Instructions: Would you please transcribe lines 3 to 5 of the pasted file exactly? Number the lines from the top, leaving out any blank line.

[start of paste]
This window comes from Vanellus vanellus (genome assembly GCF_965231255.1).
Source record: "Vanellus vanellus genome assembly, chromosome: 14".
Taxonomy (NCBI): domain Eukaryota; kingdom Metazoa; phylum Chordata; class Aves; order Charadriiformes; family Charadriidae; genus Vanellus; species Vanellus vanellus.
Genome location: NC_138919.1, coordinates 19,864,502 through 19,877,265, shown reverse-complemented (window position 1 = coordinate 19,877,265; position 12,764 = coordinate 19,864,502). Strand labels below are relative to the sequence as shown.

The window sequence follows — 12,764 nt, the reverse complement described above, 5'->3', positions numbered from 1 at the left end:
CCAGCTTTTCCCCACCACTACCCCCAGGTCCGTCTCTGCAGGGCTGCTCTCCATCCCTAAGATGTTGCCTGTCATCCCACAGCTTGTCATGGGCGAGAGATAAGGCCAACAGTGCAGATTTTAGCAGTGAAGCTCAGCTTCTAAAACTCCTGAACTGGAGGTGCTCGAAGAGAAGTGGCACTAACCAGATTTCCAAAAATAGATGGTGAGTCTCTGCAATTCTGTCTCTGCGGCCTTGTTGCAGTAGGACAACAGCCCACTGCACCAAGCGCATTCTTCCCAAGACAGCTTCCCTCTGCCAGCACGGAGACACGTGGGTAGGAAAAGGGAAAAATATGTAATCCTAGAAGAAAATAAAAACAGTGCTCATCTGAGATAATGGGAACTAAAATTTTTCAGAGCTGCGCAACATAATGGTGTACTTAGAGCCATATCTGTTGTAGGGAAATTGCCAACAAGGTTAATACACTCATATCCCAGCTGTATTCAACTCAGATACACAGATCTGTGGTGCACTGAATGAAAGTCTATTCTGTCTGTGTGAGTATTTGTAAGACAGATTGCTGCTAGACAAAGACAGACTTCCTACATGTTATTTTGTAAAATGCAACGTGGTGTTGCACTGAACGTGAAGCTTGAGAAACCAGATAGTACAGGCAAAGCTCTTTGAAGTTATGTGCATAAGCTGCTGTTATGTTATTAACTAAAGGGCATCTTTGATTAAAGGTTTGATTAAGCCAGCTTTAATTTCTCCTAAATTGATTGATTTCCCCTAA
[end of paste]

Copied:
Taxonomy (NCBI): domain Eukaryota; kingdom Metazoa; phylum Chordata; class Aves; order Charadriiformes; family Charadriidae; genus Vanellus; species Vanellus vanellus.
Genome location: NC_138919.1, coordinates 19,864,502 through 19,877,265, shown reverse-complemented (window position 1 = coordinate 19,877,265; position 12,764 = coordinate 19,864,502). Strand labels below are relative to the sequence as shown.

The window sequence follows — 12,764 nt, the reverse complement described above, 5'->3', positions numbered from 1 at the left end: